Taking the beginner’s necessarily linear interpretation of the Anapanasati sutta (MN 118), the first tetrad of the physical body leads to the second, feelings, which arise as bodily sensations. Thanissaro's approach to breath meditation focusses on the arising of pleasant feelings, and is opposed to the visualisation of the sign presented in the Visuddhimagga. The tactile skill of recognizing where the breath touches parts of the body is easier and more elementary than the skill of visualization:
“The commentaries—molding the practice of breath meditation into the
pattern of kasina practice, in which the mind has to become focused exclusively
on a single point—insist that “body” here means the breath, and that the “entire
body” means the entire length of the breath, felt at one spot in the body, such as
the tip of the nose or the upper lip.
This interpretation, however, is unlikely for several reasons. The first is that
the commentaries’ interpretation of step 3 makes it redundant with steps 1 and 2.
It’s hard to understand how you could know whether the breath is long or short
in those steps without being aware of the full length of the breath.
The second reason is that step 3 is immediately followed by step 4, which—
without further explanation—refers to the breath as “bodily fabrication.” If the
Buddha were using two different terms to refer to the breath in such close
proximity—“body” in step 3, and “bodily fabrication” in step 4—he would have
been careful to signal that he was redefining his terms (as he does in a later part
of the discourse, when explaining that the first four steps in breath meditation
correspond to the practice of focusing on the body in and of itself as a frame of
reference). But here he doesn’t.
The third reason is that the similes for the jhanas, which are attained through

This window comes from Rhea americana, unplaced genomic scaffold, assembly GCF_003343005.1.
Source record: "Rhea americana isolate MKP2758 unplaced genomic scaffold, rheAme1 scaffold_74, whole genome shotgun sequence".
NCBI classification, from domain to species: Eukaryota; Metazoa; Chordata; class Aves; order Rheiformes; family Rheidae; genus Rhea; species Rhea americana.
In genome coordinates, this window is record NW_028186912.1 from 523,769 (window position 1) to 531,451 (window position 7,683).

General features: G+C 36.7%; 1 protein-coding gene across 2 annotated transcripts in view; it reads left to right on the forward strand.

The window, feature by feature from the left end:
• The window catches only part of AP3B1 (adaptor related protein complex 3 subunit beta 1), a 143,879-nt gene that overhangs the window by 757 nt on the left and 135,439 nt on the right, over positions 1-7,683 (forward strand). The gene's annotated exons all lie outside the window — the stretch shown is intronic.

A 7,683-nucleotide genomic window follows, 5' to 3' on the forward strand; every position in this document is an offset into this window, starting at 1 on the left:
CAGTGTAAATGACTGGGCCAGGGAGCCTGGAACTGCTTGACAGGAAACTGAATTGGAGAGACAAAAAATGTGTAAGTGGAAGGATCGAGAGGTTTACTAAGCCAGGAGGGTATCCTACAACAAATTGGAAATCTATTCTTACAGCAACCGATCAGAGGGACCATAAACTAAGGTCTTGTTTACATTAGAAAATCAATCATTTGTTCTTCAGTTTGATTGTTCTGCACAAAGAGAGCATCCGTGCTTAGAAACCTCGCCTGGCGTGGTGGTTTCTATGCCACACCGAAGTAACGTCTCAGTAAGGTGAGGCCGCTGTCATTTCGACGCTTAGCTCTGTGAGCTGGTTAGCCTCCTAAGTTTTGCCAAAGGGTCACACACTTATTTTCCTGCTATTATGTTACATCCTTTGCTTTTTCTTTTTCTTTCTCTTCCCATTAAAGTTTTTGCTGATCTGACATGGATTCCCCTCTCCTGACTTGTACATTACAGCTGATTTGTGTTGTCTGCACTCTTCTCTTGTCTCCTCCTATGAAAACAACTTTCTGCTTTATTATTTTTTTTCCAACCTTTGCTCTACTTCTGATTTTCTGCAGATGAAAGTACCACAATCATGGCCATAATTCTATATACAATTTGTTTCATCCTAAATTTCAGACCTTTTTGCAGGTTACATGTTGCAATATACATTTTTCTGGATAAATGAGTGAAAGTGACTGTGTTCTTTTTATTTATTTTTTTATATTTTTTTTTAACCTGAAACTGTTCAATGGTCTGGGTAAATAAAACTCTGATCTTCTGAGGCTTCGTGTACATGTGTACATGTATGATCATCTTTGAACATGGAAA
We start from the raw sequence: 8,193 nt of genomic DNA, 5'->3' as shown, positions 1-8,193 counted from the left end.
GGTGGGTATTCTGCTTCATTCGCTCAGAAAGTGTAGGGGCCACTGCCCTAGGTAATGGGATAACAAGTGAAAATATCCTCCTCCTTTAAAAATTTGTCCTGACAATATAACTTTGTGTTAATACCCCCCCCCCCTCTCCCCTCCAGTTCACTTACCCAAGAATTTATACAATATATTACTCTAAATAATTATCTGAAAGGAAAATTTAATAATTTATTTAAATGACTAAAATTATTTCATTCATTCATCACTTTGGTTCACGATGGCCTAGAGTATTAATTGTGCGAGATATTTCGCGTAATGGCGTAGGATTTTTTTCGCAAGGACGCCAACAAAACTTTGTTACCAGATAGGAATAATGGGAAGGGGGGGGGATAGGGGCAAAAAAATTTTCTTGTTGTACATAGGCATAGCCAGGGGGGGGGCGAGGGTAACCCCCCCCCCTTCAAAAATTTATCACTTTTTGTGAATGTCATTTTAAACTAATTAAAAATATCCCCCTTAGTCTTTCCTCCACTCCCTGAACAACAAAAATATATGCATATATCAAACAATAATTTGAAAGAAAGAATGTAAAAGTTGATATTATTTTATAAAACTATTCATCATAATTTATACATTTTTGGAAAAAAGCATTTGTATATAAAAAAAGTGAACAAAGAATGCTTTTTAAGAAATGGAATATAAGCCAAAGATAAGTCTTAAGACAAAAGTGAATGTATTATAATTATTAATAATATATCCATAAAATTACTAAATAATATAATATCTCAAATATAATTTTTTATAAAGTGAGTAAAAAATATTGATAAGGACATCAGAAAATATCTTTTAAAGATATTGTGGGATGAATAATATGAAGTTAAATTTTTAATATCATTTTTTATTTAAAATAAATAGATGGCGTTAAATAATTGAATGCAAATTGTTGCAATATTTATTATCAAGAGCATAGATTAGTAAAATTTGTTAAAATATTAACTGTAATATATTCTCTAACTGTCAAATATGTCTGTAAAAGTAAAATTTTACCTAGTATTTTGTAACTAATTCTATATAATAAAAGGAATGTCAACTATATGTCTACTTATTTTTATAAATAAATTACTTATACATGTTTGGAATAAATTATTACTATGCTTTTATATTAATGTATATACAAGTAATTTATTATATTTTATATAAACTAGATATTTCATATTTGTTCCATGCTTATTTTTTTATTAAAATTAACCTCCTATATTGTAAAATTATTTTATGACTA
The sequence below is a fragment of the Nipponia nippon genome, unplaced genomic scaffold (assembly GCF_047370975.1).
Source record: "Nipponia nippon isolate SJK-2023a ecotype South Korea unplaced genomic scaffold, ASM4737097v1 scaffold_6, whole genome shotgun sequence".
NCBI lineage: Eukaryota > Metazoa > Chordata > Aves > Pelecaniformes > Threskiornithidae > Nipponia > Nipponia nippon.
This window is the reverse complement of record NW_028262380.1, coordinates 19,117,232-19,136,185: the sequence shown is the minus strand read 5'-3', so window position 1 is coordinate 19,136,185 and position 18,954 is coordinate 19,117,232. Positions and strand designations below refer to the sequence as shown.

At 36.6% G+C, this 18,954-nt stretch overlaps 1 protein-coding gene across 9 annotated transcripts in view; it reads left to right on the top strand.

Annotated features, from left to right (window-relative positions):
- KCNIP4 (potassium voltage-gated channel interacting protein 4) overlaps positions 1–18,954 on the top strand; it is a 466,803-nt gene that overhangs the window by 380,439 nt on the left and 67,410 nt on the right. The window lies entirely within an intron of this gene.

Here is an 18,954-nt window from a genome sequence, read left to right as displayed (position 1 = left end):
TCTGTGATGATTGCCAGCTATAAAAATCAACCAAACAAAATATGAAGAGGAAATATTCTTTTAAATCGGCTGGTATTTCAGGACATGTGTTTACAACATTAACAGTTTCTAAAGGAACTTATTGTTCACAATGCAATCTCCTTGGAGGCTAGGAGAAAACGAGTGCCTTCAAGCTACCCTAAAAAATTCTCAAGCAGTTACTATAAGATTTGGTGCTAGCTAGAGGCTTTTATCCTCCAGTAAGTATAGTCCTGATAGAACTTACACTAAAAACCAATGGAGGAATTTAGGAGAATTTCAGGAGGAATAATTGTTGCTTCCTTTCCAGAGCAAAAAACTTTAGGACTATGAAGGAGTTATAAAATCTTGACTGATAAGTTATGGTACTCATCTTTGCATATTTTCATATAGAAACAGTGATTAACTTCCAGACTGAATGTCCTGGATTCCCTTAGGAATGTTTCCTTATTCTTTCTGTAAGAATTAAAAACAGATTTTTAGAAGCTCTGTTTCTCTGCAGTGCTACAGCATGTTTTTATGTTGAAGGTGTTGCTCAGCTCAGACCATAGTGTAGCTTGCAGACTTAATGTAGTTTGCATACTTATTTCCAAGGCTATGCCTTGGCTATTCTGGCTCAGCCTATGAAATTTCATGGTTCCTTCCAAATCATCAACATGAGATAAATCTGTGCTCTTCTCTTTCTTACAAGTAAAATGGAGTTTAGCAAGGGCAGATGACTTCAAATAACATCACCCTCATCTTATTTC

the sixteen steps, repeatedly mention a full-body awareness. If the mind were
forced exclusively into a single point, it wouldn’t be able to spread feelings of
rapture or pleasure throughout the entire body in the first three jhanas, or to fill
the body with a clear bright awareness in the fourth.
One response to this last argument is that the word “body” in the similes for
jhana doesn’t mean the physical body, because a person in jhana has to be
oblivious to the physical body. Instead, “body” is meant metaphorically as a
term for the “body” of the mind.
Putting aside the question of why someone with the Buddha’s teaching skills
would use terms in such a potentially confusing way in his basic meditation
instructions, we can simply note that in MN 119 he gives the similes for the
jhanas immediately after his discussion of six ways of focusing on the physical
body. As in the case of steps 3 and 4 in breath meditation, if he had meant
“body” to mean “physical body” in one context, and “mind body” in the
discussion immediately following it, he would have signaled that he was
redefining his terms. But again he doesn’t.
So unless we want to assume that the Buddha was careless or devious in his
meditation instructions, it seems best to interpret “body” as meaning “physical
body” in all of these contexts, and to interpret “entire body” in step 3 as
referring to the entire physical body as sensed from within.”—-“Right mindfulness”, Thanissaro.